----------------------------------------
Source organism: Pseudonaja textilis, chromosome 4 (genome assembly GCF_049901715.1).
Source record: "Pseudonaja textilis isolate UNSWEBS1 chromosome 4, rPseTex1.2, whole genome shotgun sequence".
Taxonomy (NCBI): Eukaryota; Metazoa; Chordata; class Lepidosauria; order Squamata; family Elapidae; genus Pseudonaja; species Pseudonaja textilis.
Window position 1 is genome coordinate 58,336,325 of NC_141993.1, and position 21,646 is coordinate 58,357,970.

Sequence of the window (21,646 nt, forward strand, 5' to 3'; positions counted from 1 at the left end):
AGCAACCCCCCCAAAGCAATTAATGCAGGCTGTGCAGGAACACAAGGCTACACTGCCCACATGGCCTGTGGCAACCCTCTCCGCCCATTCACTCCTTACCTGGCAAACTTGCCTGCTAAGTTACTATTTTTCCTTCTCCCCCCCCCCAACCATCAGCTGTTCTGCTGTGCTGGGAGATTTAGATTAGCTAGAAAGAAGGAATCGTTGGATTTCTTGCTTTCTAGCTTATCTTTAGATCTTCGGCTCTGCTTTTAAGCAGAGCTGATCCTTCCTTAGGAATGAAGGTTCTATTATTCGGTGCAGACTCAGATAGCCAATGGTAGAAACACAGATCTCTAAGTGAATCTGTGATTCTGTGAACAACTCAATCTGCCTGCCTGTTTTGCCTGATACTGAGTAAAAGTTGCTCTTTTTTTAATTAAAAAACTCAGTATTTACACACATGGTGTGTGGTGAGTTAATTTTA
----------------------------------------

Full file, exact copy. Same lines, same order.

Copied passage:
Source organism: Pseudonaja textilis, chromosome 4 (genome assembly GCF_049901715.1).
Source record: "Pseudonaja textilis isolate UNSWEBS1 chromosome 4, rPseTex1.2, whole genome shotgun sequence".
Taxonomy (NCBI): Eukaryota; Metazoa; Chordata; class Lepidosauria; order Squamata; family Elapidae; genus Pseudonaja; species Pseudonaja textilis.
Window position 1 is genome coordinate 58,336,325 of NC_141993.1, and position 21,646 is coordinate 58,357,970.

Sequence of the window (21,646 nt, forward strand, 5' to 3'; positions counted from 1 at the left end):
AGCAACCCCCCCAAAGCAATTAATGCAGGCTGTGCAGGAACACAAGGCTACACTGCCCACATGGCCTGTGGCAACCCTCTCCGCCCATTCACTCCTTACCTGGCAAACTTGCCTGCTAAGTTACTATTTTTCCTTCTCCCCCCCCCCAACCATCAGCTGTTCTGCTGTGCTGGGAGATTTAGATTAGCTAGAAAGAAGGAATCGTTGGATTTCTTGCTTTCTAGCTTATCTTTAGATCTTCGGCTCTGCTTTTAAGCAGAGCTGATCCTTCCTTAGGAATGAAGGTTCTATTATTCGGTGCAGACTCAGATAGCCAATGGTAGAAACACAGATCTCTAAGTGAATCTGTGATTCTGTGAACAACTCAATCTGCCTGCCTGTTTTGCCTGATACTGAGTAAAAGTTGCTCTTTTTTTAATTAAAAAACTCAGTATTTACACACATGGTGTGTGGTGAGTTAATTTTA